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Disrupt Tha Police

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Yeah, I said it.

Oh, I’m sorry, did you think that Robocop was a piece of satire? No. As this New York Post piece points out, it got some things right. And now it’s time to add automated use of force in policing to that list.

This is when we’re at. We are in the time when the Dallas police force uses bomb drones to eliminate snipers firing on police officers and protesters. This may indeed be unprecedented, but that doesn’t make it unexpected, or impossible to predict. This moment in time, like all others, takes place at the intersection of several trends.

Think of trends as billiard balls on a pool table. Like all objects in motion, they proceed until they’re interrupted by another trend of equal or greater mass. The force driving those trends is more elemental. Sometimes the driver putting the trend in motion really is a hand — the invisible hand of capitalism. Sometimes the thing directing the trend’s course is the slant of the pool table — systemic inequality. But no matter the trend or the driver, they hit each other in ways that we can model and plan for. The game is never over. The game is constantly changing. Each time the game changes, you have to plan your next move.

And that’s what strategic foresight is. It is the process of discussing the game, modelling possible outcomes, and deciding on the next move that will lead you to your goal. Like all types of strategy, it means having a good picture of all the elements in play, a good understanding of how they interact, and all the angles involved. For this reason, some skeptics like to describe foresighters and futurists as hustlers.

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Because “hustler” is another word for “person who won the game in a way you didn’t anticipate.” Are some futurists charlatans? Yes. There are charlatans in every field. And as in every field, the way to avoid charlatans is to find the people who tell you things you don’t want to hear.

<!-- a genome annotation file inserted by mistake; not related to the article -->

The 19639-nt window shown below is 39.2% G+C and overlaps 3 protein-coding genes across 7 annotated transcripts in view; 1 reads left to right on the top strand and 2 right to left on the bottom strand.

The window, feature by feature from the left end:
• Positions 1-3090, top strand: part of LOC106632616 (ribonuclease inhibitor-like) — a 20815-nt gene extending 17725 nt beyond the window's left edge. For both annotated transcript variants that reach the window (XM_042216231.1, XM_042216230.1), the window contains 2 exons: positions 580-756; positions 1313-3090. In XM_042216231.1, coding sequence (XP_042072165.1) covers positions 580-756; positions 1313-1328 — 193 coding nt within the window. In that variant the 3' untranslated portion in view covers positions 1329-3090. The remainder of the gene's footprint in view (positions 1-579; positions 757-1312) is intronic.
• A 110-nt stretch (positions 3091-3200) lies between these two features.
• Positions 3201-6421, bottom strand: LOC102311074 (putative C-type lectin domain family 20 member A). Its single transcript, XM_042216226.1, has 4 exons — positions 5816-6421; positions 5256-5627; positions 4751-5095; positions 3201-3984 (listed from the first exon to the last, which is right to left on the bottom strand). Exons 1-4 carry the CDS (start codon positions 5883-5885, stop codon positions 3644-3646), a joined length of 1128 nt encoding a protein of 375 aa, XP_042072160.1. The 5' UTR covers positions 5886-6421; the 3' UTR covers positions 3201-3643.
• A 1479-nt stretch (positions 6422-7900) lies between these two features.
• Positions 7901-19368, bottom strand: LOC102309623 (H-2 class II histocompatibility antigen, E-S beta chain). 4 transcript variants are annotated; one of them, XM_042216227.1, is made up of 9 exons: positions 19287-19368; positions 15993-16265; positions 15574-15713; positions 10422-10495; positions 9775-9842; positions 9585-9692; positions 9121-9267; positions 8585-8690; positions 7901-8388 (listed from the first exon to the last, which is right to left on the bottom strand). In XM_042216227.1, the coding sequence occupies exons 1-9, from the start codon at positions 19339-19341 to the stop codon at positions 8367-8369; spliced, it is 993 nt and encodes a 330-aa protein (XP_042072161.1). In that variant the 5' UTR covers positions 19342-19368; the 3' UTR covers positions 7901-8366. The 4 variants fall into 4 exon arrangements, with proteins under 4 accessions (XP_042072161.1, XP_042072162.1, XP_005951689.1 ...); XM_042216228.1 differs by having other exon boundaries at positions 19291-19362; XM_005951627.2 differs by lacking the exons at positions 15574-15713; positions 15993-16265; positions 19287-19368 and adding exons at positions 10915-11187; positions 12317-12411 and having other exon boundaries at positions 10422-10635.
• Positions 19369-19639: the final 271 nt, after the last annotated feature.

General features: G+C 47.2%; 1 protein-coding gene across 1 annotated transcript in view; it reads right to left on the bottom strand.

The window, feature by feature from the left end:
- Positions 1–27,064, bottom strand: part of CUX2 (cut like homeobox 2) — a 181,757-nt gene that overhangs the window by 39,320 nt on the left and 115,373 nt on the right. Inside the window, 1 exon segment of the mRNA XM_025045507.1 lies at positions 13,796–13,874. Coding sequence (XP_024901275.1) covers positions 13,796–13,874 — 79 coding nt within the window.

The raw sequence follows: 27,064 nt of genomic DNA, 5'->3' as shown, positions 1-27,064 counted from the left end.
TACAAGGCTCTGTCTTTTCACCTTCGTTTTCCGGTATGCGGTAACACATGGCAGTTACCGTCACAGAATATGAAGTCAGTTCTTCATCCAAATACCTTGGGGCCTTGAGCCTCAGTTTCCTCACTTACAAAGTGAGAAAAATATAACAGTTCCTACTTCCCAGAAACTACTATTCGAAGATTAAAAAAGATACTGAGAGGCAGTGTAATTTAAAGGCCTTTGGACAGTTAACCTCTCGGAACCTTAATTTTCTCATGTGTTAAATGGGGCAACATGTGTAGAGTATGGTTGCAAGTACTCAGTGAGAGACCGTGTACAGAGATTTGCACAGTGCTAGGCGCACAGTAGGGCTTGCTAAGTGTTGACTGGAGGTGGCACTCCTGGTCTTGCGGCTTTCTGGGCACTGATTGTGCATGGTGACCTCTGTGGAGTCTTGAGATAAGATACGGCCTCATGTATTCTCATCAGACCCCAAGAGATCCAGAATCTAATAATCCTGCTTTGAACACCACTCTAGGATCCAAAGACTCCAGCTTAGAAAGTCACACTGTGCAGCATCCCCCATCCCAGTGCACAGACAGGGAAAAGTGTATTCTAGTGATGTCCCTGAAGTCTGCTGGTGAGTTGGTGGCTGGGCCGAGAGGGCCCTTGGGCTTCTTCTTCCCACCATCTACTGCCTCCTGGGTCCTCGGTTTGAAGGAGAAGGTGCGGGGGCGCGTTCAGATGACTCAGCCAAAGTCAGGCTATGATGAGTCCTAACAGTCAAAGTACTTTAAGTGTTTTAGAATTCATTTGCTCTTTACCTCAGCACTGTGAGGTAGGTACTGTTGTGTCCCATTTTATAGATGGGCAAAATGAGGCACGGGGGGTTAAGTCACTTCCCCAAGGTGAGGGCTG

Which is why I’m about to tell you that the moment to re-train American police officers has already passed.

Let’s look at some trends bouncing off each other in this moment:

Now, when you look at those trends, a police force under fire reverse-engineering a bomb drone once used in a military capacity to deliver a bomb to a man who once served in that same military may seem like contrapasso worthy of Dante. But it’s not exactly unimaginable. And now that it’s happened once, it’ll happen again. In fact, the process is going to get even more refined and, dare I say it, procedural.

Take a look at Silicon Valley venture capitalist Shervin Peshevar’s idea for app-based policing:

The mobile app would start a FaceTime-like call or, for someone who does not have a smartphone, a phone call between the police officer and the citizen. His theory is that exchanging information such as driver’s license and registration over the mobile app, rather than face to face, could keep tensions from escalating during a traffic stop.

Now, there are a lot of things wrong with this idea. Smarter people than I am have picked it apart. But there are plenty of successful bad ideas out there. Mr. Peshevar is also an investor in Uber, and Uber is a terrible idea. It’s terrible for drivers (who get paid pennies), it’s terrible for passengers (who pay more on rainy nights for the possibility of being sexually assaulted by an uninsured contractor), and it’s terrible for the environment (because it perpetuates the existence of fossil-driven cars at the expense of public transit). But you know what Uber is? It’s convenient.

And you know what drones are? They’re convenient. That’s why we use them abroad. Because they’re more convenient than sending human beings abroad. Because they’re more convenient than using HUMINT. It’s moreĀ convenient than teaching operatives to speak the four different languages and their associated dialects that might be spoken in a given region. It’s more convenient than sending SEAL teams with years of extremely expensive training to assassinate small fry before they become big fish. So what just happened in Dallas?